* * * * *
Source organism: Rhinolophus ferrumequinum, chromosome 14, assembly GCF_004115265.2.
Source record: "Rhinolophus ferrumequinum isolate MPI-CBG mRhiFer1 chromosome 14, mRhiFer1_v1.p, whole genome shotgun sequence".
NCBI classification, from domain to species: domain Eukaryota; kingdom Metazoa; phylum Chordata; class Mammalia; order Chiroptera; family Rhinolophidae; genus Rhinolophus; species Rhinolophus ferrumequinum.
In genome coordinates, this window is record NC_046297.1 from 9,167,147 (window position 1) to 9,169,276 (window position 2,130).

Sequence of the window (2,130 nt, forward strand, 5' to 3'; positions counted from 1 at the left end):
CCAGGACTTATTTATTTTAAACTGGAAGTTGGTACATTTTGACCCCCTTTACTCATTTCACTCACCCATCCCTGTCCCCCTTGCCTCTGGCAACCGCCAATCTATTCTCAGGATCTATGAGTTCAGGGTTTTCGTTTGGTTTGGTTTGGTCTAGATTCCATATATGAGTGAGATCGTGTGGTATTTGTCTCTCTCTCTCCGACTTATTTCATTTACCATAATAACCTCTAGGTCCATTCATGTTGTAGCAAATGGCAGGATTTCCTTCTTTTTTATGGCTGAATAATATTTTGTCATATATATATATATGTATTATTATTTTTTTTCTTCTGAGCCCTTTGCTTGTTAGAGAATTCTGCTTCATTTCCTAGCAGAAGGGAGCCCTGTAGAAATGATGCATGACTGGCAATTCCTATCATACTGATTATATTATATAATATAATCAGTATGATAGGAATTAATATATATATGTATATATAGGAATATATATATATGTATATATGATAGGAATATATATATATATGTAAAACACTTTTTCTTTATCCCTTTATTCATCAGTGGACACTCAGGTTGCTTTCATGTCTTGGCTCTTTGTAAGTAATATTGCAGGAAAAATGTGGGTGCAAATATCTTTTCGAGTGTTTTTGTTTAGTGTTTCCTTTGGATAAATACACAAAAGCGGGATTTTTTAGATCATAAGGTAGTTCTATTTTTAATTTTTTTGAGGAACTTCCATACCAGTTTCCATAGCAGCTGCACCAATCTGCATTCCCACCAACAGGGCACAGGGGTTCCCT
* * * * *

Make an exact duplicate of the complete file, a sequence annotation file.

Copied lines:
Source organism: Rhinolophus ferrumequinum, chromosome 14, assembly GCF_004115265.2.
Source record: "Rhinolophus ferrumequinum isolate MPI-CBG mRhiFer1 chromosome 14, mRhiFer1_v1.p, whole genome shotgun sequence".
NCBI classification, from domain to species: domain Eukaryota; kingdom Metazoa; phylum Chordata; class Mammalia; order Chiroptera; family Rhinolophidae; genus Rhinolophus; species Rhinolophus ferrumequinum.
In genome coordinates, this window is record NC_046297.1 from 9,167,147 (window position 1) to 9,169,276 (window position 2,130).

Sequence of the window (2,130 nt, forward strand, 5' to 3'; positions counted from 1 at the left end):
CCAGGACTTATTTATTTTAAACTGGAAGTTGGTACATTTTGACCCCCTTTACTCATTTCACTCACCCATCCCTGTCCCCCTTGCCTCTGGCAACCGCCAATCTATTCTCAGGATCTATGAGTTCAGGGTTTTCGTTTGGTTTGGTTTGGTCTAGATTCCATATATGAGTGAGATCGTGTGGTATTTGTCTCTCTCTCTCCGACTTATTTCATTTACCATAATAACCTCTAGGTCCATTCATGTTGTAGCAAATGGCAGGATTTCCTTCTTTTTTATGGCTGAATAATATTTTGTCATATATATATATATGTATTATTATTTTTTTTCTTCTGAGCCCTTTGCTTGTTAGAGAATTCTGCTTCATTTCCTAGCAGAAGGGAGCCCTGTAGAAATGATGCATGACTGGCAATTCCTATCATACTGATTATATTATATAATATAATCAGTATGATAGGAATTAATATATATATGTATATATAGGAATATATATATATGTATATATGATAGGAATATATATATATATGTAAAACACTTTTTCTTTATCCCTTTATTCATCAGTGGACACTCAGGTTGCTTTCATGTCTTGGCTCTTTGTAAGTAATATTGCAGGAAAAATGTGGGTGCAAATATCTTTTCGAGTGTTTTTGTTTAGTGTTTCCTTTGGATAAATACACAAAAGCGGGATTTTTTAGATCATAAGGTAGTTCTATTTTTAATTTTTTTGAGGAACTTCCATACCAGTTTCCATAGCAGCTGCACCAATCTGCATTCCCACCAACAGGGCACAGGGGTTCCCT